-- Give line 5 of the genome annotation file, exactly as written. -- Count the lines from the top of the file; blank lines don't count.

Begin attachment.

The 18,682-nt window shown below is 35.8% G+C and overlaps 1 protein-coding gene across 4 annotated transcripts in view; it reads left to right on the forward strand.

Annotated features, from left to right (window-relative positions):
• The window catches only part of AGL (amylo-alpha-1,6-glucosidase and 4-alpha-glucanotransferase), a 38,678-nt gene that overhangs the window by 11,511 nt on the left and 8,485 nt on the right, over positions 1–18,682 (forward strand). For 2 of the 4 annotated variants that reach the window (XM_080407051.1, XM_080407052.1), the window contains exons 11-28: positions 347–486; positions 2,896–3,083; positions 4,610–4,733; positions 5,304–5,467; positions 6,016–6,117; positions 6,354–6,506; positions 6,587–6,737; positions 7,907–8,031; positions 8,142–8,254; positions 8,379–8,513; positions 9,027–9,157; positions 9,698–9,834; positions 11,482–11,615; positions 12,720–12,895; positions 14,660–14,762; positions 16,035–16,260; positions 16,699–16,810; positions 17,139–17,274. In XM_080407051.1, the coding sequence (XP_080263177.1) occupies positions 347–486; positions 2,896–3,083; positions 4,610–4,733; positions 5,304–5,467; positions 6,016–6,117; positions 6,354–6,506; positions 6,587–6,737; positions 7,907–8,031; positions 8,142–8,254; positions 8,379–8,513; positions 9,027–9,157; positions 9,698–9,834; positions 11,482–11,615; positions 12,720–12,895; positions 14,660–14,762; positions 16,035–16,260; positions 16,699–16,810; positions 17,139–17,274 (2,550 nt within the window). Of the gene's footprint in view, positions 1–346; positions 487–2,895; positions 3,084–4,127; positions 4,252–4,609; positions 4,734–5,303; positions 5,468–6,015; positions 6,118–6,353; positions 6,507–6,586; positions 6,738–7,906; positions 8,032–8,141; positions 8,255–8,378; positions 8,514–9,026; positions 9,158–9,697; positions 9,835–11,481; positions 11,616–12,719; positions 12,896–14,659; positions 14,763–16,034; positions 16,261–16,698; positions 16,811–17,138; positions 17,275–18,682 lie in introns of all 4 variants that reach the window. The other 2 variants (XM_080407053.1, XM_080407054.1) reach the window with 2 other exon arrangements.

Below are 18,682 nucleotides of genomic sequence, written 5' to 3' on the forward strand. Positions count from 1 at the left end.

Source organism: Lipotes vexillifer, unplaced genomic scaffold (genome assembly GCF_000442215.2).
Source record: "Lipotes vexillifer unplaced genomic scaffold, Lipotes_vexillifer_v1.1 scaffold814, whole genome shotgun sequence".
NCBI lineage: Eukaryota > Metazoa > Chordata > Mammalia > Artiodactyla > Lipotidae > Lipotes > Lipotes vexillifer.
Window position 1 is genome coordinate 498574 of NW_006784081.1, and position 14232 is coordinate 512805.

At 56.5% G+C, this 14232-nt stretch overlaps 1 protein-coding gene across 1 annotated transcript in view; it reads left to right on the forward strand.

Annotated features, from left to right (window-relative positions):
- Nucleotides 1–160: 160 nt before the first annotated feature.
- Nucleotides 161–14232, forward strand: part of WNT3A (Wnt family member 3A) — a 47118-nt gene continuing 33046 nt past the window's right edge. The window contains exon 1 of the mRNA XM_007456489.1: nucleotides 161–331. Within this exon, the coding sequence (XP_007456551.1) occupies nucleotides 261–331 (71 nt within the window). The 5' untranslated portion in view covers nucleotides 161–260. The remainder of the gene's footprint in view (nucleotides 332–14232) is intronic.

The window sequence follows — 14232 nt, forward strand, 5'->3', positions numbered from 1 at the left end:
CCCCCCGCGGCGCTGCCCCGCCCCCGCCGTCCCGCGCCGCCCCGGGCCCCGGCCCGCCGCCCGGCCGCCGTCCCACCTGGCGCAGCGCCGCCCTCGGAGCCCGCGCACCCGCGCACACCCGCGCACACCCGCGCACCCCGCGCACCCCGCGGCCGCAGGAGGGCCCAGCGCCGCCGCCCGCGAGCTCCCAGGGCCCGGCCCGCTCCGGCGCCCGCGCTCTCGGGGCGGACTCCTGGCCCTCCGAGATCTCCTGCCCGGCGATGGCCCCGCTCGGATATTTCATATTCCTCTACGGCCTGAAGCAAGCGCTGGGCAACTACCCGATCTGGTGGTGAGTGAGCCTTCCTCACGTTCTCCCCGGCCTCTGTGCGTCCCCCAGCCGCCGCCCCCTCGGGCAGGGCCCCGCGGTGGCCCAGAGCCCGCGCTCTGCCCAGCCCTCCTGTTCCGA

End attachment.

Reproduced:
Source organism: Lipotes vexillifer, unplaced genomic scaffold (genome assembly GCF_000442215.2).